Moving Day: Non-Allowables – What NOT to Pack

Posted on Mar 5, 2014

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 What Not to Pack


Do You Know What NOT To Pack On Moving Day?


There are “No, No’s”, “Unmentionables” of the Moving Trade – otherwise known as Non-Allowables.


There are some items prohibited either by Federal law, State law or by the movers themselves.  I've included this as an x'd out "don't pack" list.  Take special note of this if for instance you are moving into the State of California as they have strict rules as to even what plants and food you can bring into the state.    

Additionally, you will want to consider keeping items of personal importance or sentimental value with you rather than packing it for the moving van.  This will eliminate worry over irreplaceable items.  I've included this as a checked "to pack" list.

While the following checklist will keep you well informed, you’ll want to verify the specific regulations of each individual moving company.


Hazardous materials

Note:  If you do pack any of these items and something occurs in transit to your property, the moving company will not cover damages or loss and most likely  your insurance will not either!
  •  Acids
  • Aerosal cans
  • Ammonia
  • Ammunition
  • Car batteries
  • Charcoal/lighter fluid
  • Chemistry sets
  • Cleaning solvents
  • Darkroom chemicals
  • Fertilizer
  • Fire extinguishers
  • Fireworks
  • Fuels/oils
  • Gun reloading supplies
  • Household batteries
  • Kerosene
  • Liquid bleach
  • Loaded guns
  • Matches
  • Nail polish/remover
  • Paint thinners
  • Paints/varnishes
  • Pesticides
  • Poisons
  • Pool chemicals
  • Propane tanks
  • Scuba tanks
  • Sterno fuel
  • Weed killer

NOTE: Drain fuel from your power mower and other machinery. Discard partly used cans of any substances that may be flammable or combustible or those stored in containers that may leak.  Properly dispose of items containing mercury if you aren't moving these items (i.e. fluorescent light bulbs, thermometers, thermostats).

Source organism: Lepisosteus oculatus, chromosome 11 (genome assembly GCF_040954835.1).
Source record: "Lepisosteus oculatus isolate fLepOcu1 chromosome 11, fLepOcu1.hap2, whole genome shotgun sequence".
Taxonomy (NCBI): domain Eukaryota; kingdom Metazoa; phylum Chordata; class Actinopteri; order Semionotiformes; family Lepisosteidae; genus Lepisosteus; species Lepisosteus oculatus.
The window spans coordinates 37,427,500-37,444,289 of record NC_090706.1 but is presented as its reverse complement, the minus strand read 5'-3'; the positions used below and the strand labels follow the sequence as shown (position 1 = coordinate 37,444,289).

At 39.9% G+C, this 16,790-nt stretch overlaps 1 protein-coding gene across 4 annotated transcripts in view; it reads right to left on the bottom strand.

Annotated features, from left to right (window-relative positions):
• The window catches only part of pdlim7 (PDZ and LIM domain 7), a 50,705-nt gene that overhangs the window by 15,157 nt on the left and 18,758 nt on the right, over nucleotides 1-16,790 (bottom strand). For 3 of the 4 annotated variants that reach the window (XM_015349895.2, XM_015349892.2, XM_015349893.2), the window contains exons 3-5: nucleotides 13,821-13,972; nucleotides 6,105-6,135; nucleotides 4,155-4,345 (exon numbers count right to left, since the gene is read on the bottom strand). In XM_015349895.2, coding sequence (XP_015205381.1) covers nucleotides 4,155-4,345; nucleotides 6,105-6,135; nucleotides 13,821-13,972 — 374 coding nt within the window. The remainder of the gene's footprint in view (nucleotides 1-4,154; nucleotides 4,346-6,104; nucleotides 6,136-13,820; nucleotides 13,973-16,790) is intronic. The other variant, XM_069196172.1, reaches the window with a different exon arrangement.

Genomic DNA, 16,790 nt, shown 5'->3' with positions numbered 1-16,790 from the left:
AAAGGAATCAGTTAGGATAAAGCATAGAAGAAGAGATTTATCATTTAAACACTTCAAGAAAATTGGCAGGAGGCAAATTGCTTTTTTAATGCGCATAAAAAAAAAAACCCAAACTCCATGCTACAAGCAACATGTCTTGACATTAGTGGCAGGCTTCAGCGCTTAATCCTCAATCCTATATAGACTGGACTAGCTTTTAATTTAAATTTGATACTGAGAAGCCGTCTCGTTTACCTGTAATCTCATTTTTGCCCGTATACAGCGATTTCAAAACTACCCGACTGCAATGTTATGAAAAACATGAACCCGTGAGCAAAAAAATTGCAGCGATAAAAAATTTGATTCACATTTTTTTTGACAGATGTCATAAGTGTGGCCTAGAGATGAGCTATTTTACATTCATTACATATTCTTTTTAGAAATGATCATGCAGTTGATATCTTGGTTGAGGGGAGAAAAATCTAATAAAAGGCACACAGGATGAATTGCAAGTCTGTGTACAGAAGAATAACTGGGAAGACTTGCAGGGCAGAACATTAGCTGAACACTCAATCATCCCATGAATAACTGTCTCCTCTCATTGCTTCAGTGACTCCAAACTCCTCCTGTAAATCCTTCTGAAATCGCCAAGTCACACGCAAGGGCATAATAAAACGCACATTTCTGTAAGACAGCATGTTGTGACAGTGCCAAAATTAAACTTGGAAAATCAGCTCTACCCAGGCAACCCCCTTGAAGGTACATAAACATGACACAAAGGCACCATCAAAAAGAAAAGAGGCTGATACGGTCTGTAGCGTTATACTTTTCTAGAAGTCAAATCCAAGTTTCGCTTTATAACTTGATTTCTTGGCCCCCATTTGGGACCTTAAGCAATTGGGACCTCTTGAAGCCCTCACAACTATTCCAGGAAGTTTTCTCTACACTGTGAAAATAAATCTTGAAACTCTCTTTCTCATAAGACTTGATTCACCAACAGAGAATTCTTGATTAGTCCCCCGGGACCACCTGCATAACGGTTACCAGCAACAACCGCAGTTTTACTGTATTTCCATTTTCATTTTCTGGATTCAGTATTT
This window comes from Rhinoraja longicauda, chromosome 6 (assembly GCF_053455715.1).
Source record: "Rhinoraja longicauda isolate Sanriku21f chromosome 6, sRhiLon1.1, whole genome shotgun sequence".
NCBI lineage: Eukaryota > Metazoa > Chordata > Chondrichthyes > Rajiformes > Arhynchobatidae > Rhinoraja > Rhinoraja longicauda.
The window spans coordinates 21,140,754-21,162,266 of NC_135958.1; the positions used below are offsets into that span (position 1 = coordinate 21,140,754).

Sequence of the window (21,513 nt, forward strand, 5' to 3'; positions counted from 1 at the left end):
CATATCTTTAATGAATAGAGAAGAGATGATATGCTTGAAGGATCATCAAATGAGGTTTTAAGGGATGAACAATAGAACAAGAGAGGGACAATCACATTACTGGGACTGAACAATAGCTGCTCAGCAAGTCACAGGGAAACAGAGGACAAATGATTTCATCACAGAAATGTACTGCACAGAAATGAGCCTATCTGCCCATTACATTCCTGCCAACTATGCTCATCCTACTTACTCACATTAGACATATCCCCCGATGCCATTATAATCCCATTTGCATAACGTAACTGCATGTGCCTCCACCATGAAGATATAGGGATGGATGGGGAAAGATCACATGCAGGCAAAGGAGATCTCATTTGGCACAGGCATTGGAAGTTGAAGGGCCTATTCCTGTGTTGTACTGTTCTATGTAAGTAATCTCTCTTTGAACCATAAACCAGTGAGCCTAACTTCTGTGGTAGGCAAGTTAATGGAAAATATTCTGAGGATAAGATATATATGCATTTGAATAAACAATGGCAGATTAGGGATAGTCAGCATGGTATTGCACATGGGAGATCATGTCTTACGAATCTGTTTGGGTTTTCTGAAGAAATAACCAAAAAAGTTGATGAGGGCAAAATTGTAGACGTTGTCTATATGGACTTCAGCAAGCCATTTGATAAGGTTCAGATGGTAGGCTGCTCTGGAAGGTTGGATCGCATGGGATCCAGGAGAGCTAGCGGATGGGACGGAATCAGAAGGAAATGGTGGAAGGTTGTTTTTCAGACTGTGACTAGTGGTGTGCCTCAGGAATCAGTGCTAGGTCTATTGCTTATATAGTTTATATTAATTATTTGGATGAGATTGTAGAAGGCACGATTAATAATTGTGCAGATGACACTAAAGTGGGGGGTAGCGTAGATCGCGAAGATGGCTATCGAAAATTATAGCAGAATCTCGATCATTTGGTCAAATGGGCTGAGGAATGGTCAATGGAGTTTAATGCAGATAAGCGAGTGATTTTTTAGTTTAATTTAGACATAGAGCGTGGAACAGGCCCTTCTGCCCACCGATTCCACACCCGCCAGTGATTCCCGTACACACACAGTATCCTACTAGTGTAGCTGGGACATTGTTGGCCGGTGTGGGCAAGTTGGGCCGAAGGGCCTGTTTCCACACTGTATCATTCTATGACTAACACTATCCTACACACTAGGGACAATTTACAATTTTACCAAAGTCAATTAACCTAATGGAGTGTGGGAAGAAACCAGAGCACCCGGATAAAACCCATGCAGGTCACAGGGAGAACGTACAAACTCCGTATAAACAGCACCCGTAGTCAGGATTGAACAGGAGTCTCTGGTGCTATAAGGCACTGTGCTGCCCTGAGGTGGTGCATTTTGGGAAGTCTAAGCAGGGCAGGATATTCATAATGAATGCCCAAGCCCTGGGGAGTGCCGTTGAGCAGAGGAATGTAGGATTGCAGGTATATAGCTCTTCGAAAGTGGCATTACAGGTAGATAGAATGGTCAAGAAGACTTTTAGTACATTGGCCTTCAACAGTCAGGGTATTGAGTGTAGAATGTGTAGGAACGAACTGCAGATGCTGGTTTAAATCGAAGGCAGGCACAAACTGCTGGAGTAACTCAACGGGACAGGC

You may be wondering, "What do I do with these item?  I can't dump them. I can't burn them."  If friends and family are not interested you can contact the health department either on a city or state level to determine an approved safe collection site.  Also, don't forget that many auto parts or service centers will recycle your motor oil and antifreeze.  You may find this online recycle locator a handy tool as well:  There you can do a quick search for a recycling solution.


Ordinarily moving companies will not transport items on the Perishables list.  However, if you are moving less than 150 miles and your items will be delivered within 24 hours of from time of original pickup, movers may agree to transport these items provided they properly packed and require no servicing in transit.  Additionally, with regard to house plants, for distances under 150 miles and trip times shorter than 8 hours, movers may offer transport.



NOTE: You should empty refrigerators and freezers and keep appliance doors open for at least 24 hours in advance of loading to allow appliances to dry out and prevent mold.
  • Food without adequate preservation
  • Frozen food
  • Open or half-used foods
  • Plants *(SEE THE BOXMoving House Plants) →
  • Produce
  • Refrigerated foods

Moving House Plants